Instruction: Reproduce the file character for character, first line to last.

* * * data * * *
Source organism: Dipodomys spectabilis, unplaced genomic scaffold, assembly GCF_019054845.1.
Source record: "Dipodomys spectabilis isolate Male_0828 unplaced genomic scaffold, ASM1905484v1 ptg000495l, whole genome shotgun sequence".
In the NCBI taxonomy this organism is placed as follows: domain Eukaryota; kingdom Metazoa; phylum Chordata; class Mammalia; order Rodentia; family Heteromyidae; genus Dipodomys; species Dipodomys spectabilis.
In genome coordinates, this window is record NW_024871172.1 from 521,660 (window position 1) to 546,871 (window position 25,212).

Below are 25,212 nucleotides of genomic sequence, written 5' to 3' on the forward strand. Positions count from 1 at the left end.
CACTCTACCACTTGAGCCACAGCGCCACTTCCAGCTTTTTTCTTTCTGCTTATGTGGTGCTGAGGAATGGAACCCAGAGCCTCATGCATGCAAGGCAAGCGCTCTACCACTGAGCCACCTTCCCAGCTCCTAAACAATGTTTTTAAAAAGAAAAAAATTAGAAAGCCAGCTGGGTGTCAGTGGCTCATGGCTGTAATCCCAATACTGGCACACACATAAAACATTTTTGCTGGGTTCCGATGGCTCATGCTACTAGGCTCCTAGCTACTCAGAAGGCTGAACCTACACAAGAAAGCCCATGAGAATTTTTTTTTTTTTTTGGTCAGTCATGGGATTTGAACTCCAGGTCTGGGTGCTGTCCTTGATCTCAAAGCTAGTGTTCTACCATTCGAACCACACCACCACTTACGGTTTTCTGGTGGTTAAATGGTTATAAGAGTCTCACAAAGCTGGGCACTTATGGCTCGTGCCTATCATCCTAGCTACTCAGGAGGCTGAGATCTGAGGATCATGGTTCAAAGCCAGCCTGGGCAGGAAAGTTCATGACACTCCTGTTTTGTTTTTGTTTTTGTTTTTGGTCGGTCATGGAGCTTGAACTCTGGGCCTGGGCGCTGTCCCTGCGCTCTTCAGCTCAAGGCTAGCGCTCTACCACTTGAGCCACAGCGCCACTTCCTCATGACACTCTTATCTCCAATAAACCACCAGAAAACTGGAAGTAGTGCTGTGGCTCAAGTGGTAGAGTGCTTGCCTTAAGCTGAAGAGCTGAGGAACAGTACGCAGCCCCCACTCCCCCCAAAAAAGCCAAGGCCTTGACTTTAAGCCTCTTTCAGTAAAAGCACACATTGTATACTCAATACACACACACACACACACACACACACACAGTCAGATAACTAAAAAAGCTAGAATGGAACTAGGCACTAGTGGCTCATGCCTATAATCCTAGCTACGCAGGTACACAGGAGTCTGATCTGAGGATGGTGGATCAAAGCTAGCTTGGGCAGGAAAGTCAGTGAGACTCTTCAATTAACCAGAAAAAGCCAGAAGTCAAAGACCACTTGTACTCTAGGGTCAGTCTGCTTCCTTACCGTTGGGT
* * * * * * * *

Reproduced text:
Source organism: Dipodomys spectabilis, unplaced genomic scaffold, assembly GCF_019054845.1.
Source record: "Dipodomys spectabilis isolate Male_0828 unplaced genomic scaffold, ASM1905484v1 ptg000495l, whole genome shotgun sequence".
In the NCBI taxonomy this organism is placed as follows: domain Eukaryota; kingdom Metazoa; phylum Chordata; class Mammalia; order Rodentia; family Heteromyidae; genus Dipodomys; species Dipodomys spectabilis.
In genome coordinates, this window is record NW_024871172.1 from 521,660 (window position 1) to 546,871 (window position 25,212).

Below are 25,212 nucleotides of genomic sequence, written 5' to 3' on the forward strand. Positions count from 1 at the left end.
CACTCTACCACTTGAGCCACAGCGCCACTTCCAGCTTTTTTCTTTCTGCTTATGTGGTGCTGAGGAATGGAACCCAGAGCCTCATGCATGCAAGGCAAGCGCTCTACCACTGAGCCACCTTCCCAGCTCCTAAACAATGTTTTTAAAAAGAAAAAAATTAGAAAGCCAGCTGGGTGTCAGTGGCTCATGGCTGTAATCCCAATACTGGCACACACATAAAACATTTTTGCTGGGTTCCGATGGCTCATGCTACTAGGCTCCTAGCTACTCAGAAGGCTGAACCTACACAAGAAAGCCCATGAGAATTTTTTTTTTTTTTTGGTCAGTCATGGGATTTGAACTCCAGGTCTGGGTGCTGTCCTTGATCTCAAAGCTAGTGTTCTACCATTCGAACCACACCACCACTTACGGTTTTCTGGTGGTTAAATGGTTATAAGAGTCTCACAAAGCTGGGCACTTATGGCTCGTGCCTATCATCCTAGCTACTCAGGAGGCTGAGATCTGAGGATCATGGTTCAAAGCCAGCCTGGGCAGGAAAGTTCATGACACTCCTGTTTTGTTTTTGTTTTTGTTTTTGGTCGGTCATGGAGCTTGAACTCTGGGCCTGGGCGCTGTCCCTGCGCTCTTCAGCTCAAGGCTAGCGCTCTACCACTTGAGCCACAGCGCCACTTCCTCATGACACTCTTATCTCCAATAAACCACCAGAAAACTGGAAGTAGTGCTGTGGCTCAAGTGGTAGAGTGCTTGCCTTAAGCTGAAGAGCTGAGGAACAGTACGCAGCCCCCACTCCCCCCAAAAAAGCCAAGGCCTTGACTTTAAGCCTCTTTCAGTAAAAGCACACATTGTATACTCAATACACACACACACACACACACACACACACAGTCAGATAACTAAAAAAGCTAGAATGGAACTAGGCACTAGTGGCTCATGCCTATAATCCTAGCTACGCAGGTACACAGGAGTCTGATCTGAGGATGGTGGATCAAAGCTAGCTTGGGCAGGAAAGTCAGTGAGACTCTTCAATTAACCAGAAAAAGCCAGAAGTCAAAGACCACTTGTACTCTAGGGTCAGTCTGCTTCCTTACCGTTGGGT